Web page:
What kind of government reconstructs infrastructure halfway around the world and leaves its fourth-largest port community to rebuild with charity?
Happy Mardi Gras! Or more appropriately now, Ash Wednesday.
Boy, New Orleans has really changed. I'm staying near the Lindy Boggs Medical Center. The parking lot lighting is still lying on the ground and the windows are all boarded up. It hasn't opened since Hurricane Katrina struck more than two years ago. The neighbors tell me it will never open again.
September 2005 seems like yesterday. I remember the first mother I met who had lost a baby to the hurricane floods; she barely moved, hardly ate, and didn't speak - at least not until we heard that Hurricane Rita was coming. Then this traumatized mom dragged herself from her cot in the River Center, Louisiana's largest semipermanent shelter, and asked us to go find her baby.
Nobody could believe that this woman had waited weeks to tell people that her baby was missing. The woman said that initially she thought she would just wait for the authorities to find her little girl and then figured they would come and get her. But, she explained, she decided to ask us for help when she learned that a new hurricane was on its way.
I went to Baton Rouge with the Red Cross relief workers. I broadcast live on several area radio stations and wrote cover stories for another Maine newspaper. After seeing the gratuitous devastation for myself I know one thing: If you've ever said anything nasty about the folks in New Orleans during or after Hurricane Katrina, then you weren't there.
First of all, for an incredible number of Gulf Coast residents Katrina came as a pretty big surprise. After all, if the mayor, governor and president weren't fretting, why would the residents? And with the lowest wage earners making the national minimum wage of $5.15 an hour, how could these ordinary folks afford to do anything anyway?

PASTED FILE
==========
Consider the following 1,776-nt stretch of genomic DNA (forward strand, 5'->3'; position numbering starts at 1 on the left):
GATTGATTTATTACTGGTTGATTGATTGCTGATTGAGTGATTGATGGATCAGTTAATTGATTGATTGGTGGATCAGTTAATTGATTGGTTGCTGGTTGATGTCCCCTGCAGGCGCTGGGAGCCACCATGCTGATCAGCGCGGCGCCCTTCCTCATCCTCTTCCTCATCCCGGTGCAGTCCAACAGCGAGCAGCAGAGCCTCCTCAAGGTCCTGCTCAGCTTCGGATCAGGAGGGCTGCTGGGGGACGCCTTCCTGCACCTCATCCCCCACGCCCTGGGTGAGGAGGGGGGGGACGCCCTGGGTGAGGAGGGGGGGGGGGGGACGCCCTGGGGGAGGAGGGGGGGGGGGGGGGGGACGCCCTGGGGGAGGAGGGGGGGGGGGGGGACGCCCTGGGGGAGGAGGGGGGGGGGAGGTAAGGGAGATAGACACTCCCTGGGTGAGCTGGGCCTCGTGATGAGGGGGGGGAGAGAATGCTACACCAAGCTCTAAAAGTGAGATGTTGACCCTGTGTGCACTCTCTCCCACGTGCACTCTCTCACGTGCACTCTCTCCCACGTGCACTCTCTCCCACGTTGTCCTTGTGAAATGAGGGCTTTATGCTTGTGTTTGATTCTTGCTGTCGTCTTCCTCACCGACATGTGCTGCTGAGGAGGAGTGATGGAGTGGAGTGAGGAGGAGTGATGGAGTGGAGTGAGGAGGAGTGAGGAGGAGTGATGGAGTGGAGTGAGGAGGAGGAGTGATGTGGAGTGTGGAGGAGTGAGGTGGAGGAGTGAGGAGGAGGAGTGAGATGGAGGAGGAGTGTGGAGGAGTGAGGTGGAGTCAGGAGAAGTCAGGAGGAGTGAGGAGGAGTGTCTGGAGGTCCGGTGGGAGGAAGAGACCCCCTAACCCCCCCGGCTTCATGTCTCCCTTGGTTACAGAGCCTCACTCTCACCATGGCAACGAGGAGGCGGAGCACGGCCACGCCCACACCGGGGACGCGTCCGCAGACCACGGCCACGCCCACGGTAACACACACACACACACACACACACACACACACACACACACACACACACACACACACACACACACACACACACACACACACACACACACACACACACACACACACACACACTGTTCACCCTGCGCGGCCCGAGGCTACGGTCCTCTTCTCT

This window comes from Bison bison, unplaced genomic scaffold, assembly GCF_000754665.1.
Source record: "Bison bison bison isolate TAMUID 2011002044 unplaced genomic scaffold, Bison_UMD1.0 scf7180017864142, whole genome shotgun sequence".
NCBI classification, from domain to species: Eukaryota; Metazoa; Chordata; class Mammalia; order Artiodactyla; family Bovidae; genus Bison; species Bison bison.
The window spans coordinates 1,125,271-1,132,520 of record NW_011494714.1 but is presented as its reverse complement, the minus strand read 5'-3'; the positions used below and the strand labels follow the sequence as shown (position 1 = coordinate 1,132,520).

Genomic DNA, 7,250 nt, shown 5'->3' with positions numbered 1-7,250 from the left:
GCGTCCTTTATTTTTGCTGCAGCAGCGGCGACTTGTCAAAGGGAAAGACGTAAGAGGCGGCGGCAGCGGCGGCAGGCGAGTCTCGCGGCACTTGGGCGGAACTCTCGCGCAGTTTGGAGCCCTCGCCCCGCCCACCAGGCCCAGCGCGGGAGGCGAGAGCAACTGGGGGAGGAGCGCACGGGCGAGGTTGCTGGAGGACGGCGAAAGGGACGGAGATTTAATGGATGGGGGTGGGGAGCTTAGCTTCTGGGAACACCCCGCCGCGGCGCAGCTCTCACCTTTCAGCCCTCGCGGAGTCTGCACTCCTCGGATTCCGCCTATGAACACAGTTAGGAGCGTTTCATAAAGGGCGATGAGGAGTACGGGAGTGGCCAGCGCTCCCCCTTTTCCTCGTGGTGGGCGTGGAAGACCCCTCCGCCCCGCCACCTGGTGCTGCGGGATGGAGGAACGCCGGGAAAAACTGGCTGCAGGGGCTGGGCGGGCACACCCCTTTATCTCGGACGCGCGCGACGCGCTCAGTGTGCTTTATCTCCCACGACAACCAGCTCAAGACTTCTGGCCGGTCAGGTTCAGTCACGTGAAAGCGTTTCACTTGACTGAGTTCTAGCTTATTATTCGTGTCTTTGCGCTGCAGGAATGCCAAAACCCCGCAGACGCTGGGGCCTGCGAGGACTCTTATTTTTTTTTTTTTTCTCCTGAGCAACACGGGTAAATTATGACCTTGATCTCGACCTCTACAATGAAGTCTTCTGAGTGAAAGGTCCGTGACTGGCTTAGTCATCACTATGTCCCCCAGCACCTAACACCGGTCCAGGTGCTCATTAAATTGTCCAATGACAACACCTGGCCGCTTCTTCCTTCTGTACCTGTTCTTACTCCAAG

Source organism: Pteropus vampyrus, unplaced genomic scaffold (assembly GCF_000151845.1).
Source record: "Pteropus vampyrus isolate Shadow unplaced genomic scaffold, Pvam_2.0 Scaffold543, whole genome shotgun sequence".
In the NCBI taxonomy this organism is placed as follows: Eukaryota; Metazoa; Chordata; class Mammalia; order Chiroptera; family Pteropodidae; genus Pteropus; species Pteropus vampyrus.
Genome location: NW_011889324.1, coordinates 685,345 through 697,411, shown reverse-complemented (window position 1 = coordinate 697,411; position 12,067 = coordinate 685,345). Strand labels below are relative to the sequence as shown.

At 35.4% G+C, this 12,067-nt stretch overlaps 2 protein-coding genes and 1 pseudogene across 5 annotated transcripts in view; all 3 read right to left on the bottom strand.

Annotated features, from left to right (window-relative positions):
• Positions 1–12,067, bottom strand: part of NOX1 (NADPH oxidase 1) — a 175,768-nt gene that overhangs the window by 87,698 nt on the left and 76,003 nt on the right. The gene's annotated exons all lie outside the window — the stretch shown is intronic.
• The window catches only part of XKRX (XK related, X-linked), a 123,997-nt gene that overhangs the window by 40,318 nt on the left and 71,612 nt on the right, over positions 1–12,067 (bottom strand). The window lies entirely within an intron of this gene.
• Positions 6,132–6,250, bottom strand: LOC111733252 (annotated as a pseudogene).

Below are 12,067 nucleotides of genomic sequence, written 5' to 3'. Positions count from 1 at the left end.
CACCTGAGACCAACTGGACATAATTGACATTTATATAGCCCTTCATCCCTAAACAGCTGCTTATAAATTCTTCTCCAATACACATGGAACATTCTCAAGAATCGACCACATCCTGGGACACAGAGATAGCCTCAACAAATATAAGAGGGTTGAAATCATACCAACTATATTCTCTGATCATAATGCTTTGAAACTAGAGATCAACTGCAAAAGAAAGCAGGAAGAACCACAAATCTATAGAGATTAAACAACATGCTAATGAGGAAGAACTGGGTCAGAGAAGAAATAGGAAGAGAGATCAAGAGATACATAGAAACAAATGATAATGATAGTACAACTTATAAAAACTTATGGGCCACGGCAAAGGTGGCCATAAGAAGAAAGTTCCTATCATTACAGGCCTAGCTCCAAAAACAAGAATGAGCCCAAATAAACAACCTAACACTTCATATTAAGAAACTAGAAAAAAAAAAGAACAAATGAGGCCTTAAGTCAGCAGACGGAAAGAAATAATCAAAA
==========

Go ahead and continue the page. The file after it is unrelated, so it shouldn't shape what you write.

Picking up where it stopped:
There was no excuse for the government underestimating Katrina, but no average person fathomed that a calamity the size of Katrina could strike with the speed, intensity and fury that it did.
Within 24 hours of Katrina hitting land, New Orleans' Ninth Ward was under 8 feet of water. When the water rose, people drowned.
Back to the lady and her daughter. When the water started rising in this woman's house, she knew she had to get help. But the streets were a wall of water and she didn't dare take her son and baby girl with her. She told her little boy to sit on the dresser and hold his sister high up out of the water and she would come right back.
When she found some folks with a boat she returned to her home to save her children. But it had taken too long. The baby was heavy, the little boy couldn't hold her anymore, and she had drowned. Because the guys with the boat needed room in their rescue craft for other survivors they left the baby's body behind. I don't know if she ever recovered the body.
New Orleans has reopened for business. The Mardi Gras parades are back, hospitality abounds and food tantalizes; but the curse of Katrina remains.
Many folks have come back, a few never left and many will never return. For the folks who live here, the rubble and makeshift safety devices are reminders that their lives will never be the same. But deep inside they already know. They're victims of living in a city without defenses.
Residents live in fear, still surrounded by FEMA trailers and rotting buildings, the city's mortality rate's through the roof - 43 percent higher then before the storm contaminated the environment with toxic chemicals and mold. Depression's a problem too - the suicide rate is nearly three times what it was before the storm.
New Orleans, the nation's fourth-largest port, home to the country's greatest domestic disaster, still needs your help. You can go to www.levees.org or www.all4energy.org and make a contribution - they're just two of the nongovernmental organizations trying to solve the problems here. Or write to your favorite government official and ask what he or she intends to do.